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Advanced Features of Birds



At 01:48 PM 9/25/96 -0500, Betty C. wrote:

>   And further, how does Confuci-etc's muscle development compare to   
>Archie's?

        Better question:  Can we really reconstruct these muscles well
enough to tell?

>similar in both; is Archie more developed than Confuc-etc; or is   
>Confuc-etc more developed (and thus, supposedly a better flier) than   
>Archie?

        Devlepod?  You mean closer to modern birds?  Yes.  Does that make it
a better flier?  If we could determine this, we wouldn't be having these
discussions.  See rant below.
        :)

>Is there enough of Protoavis to determine if HE was better or   
>worse than either?

        No.  There isn't enough to prove it was a bird, by some people's
reckoning.  The most convincing bits of it, so I understand, the most
important, and further, the most diagnostic, are in the braincase, which
won't tell you much about flight capability.

>   Since Archie is now only one of several types of early birds, is there   
>enough to compare them to each other, as opposed to modern birds?  How do

        Oh yes, it's all the rage!
   
>the pub[e]s compare to each other?  Can we tell if at rest, some were

        They seem to get progressively smaller and more backtrned in
more modern-looking specimens (I haven't read Confusciornis, maybe
it's different...)
   
>setters (like ducks) and some were perchers (like song birds)?

        I don't see how this would matter, but one of the
early-bird-of-the-month-club, Sinornis, I believe, was billed as the
earliest "perching bird".  As for "setting", if I understand correcly, that
is probably a more modern adaptation that isn't going to be very relevant to
early bird evolution.

>How do the lengths of the tails compare to each other?

        Archy: long.  Sinornis: shorter.  One thing that does come up is
that early birds apparently developed the adaptions required for powered
flight *without* the development of the pygostyle [sic].

>Are some of these early bird types more developed in this tail
>region (and thus muscular) than others?

        I guess this correlates inversely with tail reduction.  More samples
might give some sort of variation, and I'm not really sure what you mean by
"developed".  We just have so few species of these *really* primitive birds
that it's hard to really say what was going on (but we have enough
Confusciornises that they can be smuggled out of China and sold here).

>Are these the earlier forms or not?

        With long tails?  It seems so, although it sounds to me like some of
the more "primitive" birds were still cruising around when more "modern"
birds showed up.

>How does one tell if a change is an 'advanced characteristic' if it's a   
>transition between two distinct types?

        If you mean for phylogeny, you find an "outgroup", an animal closely
related to the taxa you are analysing and see what the state is in that
animal, and you do this again, and the state which prevails in the outgroups
is the primitive state (this is a very simplified explanation).  the other
state is the "advaced" state.  A state in between might be coded as a
multi-state character, or as two characters, where those with the
intermediate show one derived character, ad those with the full state show
two.  Of course, if you're doing phylogeny, you don't call it "advanced",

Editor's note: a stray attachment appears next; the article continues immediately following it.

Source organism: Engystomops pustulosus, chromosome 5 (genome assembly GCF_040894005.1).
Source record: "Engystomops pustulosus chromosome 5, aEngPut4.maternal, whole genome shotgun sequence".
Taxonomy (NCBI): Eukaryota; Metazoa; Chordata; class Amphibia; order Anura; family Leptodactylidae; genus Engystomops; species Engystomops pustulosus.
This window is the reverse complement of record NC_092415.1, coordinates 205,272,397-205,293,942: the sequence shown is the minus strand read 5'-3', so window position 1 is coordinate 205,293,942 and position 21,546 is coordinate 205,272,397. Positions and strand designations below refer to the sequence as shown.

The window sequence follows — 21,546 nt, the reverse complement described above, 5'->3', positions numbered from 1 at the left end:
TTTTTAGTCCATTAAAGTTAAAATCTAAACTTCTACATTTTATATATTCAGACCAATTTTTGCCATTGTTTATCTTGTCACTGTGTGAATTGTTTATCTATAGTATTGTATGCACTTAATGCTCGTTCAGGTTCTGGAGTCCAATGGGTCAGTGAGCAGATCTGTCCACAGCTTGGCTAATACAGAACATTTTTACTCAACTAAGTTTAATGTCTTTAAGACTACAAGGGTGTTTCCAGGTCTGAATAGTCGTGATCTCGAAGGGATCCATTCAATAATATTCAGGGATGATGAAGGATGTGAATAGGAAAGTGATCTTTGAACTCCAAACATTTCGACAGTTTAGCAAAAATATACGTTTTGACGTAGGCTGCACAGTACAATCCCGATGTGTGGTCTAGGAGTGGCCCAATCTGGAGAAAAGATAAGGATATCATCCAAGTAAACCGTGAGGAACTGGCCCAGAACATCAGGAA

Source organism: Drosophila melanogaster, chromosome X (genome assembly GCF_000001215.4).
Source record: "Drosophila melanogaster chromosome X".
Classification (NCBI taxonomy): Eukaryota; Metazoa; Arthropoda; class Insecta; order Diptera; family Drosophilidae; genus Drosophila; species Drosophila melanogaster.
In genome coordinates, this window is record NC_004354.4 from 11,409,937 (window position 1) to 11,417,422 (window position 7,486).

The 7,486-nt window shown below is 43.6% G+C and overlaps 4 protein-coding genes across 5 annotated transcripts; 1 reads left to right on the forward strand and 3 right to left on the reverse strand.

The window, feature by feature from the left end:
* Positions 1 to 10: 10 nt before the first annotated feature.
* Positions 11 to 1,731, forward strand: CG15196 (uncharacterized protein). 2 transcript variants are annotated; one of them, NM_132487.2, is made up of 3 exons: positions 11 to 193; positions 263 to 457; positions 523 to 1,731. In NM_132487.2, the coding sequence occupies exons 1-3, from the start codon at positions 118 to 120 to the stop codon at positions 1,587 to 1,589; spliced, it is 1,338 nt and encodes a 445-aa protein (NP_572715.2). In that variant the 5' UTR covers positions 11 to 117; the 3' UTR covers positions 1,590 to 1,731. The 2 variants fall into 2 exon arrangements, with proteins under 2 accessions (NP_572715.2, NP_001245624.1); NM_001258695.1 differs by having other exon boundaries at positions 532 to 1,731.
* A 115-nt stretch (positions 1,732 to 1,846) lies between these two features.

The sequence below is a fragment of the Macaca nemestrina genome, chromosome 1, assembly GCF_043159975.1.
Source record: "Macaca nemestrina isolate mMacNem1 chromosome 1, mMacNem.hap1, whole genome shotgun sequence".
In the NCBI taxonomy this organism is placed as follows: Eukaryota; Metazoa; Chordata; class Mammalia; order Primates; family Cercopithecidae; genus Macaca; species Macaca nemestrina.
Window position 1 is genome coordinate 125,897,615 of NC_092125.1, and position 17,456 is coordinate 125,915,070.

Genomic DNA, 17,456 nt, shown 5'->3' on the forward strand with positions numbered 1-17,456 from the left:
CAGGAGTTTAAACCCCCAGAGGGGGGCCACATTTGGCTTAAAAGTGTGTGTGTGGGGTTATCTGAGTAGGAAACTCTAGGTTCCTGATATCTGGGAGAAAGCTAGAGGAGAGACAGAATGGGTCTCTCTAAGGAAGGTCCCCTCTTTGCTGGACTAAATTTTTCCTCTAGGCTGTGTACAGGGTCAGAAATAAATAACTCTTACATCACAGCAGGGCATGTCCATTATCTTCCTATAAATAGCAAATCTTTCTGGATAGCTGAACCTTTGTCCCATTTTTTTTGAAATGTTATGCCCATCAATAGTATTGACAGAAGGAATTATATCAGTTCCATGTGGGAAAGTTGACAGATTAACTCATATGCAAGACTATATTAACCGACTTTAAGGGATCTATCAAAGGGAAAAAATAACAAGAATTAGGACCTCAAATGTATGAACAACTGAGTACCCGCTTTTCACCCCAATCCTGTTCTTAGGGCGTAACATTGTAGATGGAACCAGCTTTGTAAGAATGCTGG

you call it "derived".
        To apply this to the discussion of bird flight, I would point out
that the features we commonly identify as "advanced" are simply derived
features of successive clades leading to modern birds.  Pygostyle, ossified
keeled sternum, furcula, reversed hallux, possibly feathers, etc, most
everything people have sworn up and down is required for flight, all seem to
have come about at one point or another as an innovation of one or more
groups of flying or unflighted theropods.
        The only character which we can positively and undeniably correlate
with flight, flight feathers, starts at Archaeopteryx and work their way
down.  The "advanced characteristics" may be refinements which may have made
subsequent members of the clade better flyers, or they may have happened for
other reasons (weight economy, developmental economy, etc).  We cannot prove
that their absence made these "primitive" forms less flightworthy.
        I don't know what you mean about the transition.  The idea of
transition probably will not come into play in a fossil.  The animal in
question is using that feature to some effect, and that is all.  Maybe later
it will be refined.  Think of it this way, to Sinornis, or whomever it was,
that half-pygostyle *WAS* "advanced".  It somehow represented an improvement
in one of Sinornis' ancestors' lives.  Once again, gross oversimplification.

>Only by the end results?  If

        Still depends on what you're looking for.  It seems that many of the
people who study bird origins, at least those on one side of the fence,
haven't really kept up with current evolutionary and paleontologic thought,
and some of the stuff that comes down the pike isn't exactly cutting edge.
If you're looking for an answer to "how do I rate my fossil bird on the
scala natura", just look at how many features it shares with modern birds.  :)

>having a well-developed butt is advanced in therapods but not in birds,   
>is losing it advanced or not?

        Losing a derived characteristic is going to result in a state more
derived than never having developed it.  Once again, "advanced" is a
different question, and you'll have to ask an evolutionary systematicist.
Dinogeorge?

        Wagner
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| Jonathan R. Wagner                    "You can clade if you want to,     |
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